You know you need to cut calories to lose weight (duh), but dropping pounds usually means not just losing fat, but losing metabolically valuable muscle too. (Muscle torches calories, so the less muscle you have, the harder it is to lose weight, often resulting in a weight-loss plateau.) But the secret to both losing weight and boosting your metabolism may be sitting in your refrigerator, says a new study published in the American Journal of Clinical Nutrition. Spoiler alert: It involves eating more protein. (Try these sneaky ways to add protein powder to your meals.)
Researchers asked 40 young men to go on an extreme diet and exercise program. The men slashed their daily caloric intake by 40 percent and performed intense workouts six days a week (they lifted weights and did cardio). Half the subjects ate a high protein diet while the other half ate a standard lower-protein diet. Four weeks later, the high-protein group had lost 10.5 pounds while the lower protein group only lost eight pounds. What's more, the high-protein group gained 2.5 pounds of muscle and lost 13 pounds of fat, and the other group gained zero muscle.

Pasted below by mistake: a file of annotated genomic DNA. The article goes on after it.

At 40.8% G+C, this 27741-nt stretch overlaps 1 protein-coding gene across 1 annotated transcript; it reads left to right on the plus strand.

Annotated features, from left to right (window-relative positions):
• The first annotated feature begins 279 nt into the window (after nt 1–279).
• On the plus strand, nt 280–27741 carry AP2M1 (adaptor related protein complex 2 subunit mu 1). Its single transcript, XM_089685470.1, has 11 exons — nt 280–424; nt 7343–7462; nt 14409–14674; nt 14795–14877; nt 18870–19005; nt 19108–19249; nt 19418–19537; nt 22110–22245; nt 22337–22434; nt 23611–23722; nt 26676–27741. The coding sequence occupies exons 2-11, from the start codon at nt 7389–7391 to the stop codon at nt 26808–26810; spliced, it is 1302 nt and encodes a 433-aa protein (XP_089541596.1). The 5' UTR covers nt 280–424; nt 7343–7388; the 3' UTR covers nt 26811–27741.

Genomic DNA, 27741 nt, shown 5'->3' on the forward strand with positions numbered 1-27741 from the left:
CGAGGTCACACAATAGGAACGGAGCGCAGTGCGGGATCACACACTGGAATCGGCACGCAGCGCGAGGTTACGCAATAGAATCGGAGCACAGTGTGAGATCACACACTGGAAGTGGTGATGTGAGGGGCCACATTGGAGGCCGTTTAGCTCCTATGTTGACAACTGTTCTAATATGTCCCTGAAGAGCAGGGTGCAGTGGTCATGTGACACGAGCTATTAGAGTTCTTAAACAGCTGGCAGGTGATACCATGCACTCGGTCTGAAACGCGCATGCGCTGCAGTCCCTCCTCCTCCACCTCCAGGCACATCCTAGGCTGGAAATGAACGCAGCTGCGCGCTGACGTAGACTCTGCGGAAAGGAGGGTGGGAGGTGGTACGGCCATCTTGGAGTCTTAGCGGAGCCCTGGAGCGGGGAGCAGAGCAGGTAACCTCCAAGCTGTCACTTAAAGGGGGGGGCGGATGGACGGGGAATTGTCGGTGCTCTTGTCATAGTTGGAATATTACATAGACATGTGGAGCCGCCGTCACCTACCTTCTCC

"Protein provides essential amino acids that are the building blocks of muscle," says Stuart Phillips, Ph.D., professor in the department of kinesiology at McMaster University, and author of the study. A high protein diet combined with exercise is the magic combination: "Exercise, particularly lifting weights, provides a signal for muscle to be retained, even when you're cutting calories," he says.
And this plan isn't only for young guys. "This would work for women too," says Phillips, noting that he's observed similar results in women during previous research. Phillips calls the regimen used in the study "a grueling affair," but there's no reason to go crazy. Simply making sure to lift weights (try the easiest strength-training plan ever) and to eat enough protein will help you see better results from your weight loss plan.
How much protein do you need, exactly? Women should eat at least 1.2 grams of protein per kilogram of bodyweight per day, says Phillips. And if you're working out on the regular, bump it up to 1.6 g per kg per day. (So, a 140-pound woman who exercises needs 101.6 grams of protein per day.) He emphasizes the need to eat protein at every meal and to make sure you're eating some right after your workout. We suggest these 10 portable high-protein snacks.